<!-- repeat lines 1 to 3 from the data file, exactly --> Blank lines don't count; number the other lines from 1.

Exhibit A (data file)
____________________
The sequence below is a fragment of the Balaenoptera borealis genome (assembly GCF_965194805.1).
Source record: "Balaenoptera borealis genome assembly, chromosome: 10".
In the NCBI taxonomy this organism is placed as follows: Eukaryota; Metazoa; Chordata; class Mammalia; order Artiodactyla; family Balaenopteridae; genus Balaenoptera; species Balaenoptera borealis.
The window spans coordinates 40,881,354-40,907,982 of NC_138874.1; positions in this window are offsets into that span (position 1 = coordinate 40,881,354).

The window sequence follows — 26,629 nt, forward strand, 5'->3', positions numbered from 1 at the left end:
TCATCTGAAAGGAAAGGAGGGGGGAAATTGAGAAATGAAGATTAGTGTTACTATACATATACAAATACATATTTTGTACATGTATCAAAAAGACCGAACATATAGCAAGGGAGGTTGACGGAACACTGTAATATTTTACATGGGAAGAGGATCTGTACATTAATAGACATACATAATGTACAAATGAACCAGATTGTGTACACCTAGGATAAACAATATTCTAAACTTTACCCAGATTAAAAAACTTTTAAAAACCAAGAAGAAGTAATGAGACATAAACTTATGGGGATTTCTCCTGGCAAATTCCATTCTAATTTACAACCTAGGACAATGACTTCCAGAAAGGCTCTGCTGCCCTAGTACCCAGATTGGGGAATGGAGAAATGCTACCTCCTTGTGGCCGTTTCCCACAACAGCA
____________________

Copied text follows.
The sequence below is a fragment of the Balaenoptera borealis genome (assembly GCF_965194805.1).
Source record: "Balaenoptera borealis genome assembly, chromosome: 10".
In the NCBI taxonomy this organism is placed as follows: Eukaryota; Metazoa; Chordata; class Mammalia; order Artiodactyla; family Balaenopteridae; genus Balaenoptera; species Balaenoptera borealis.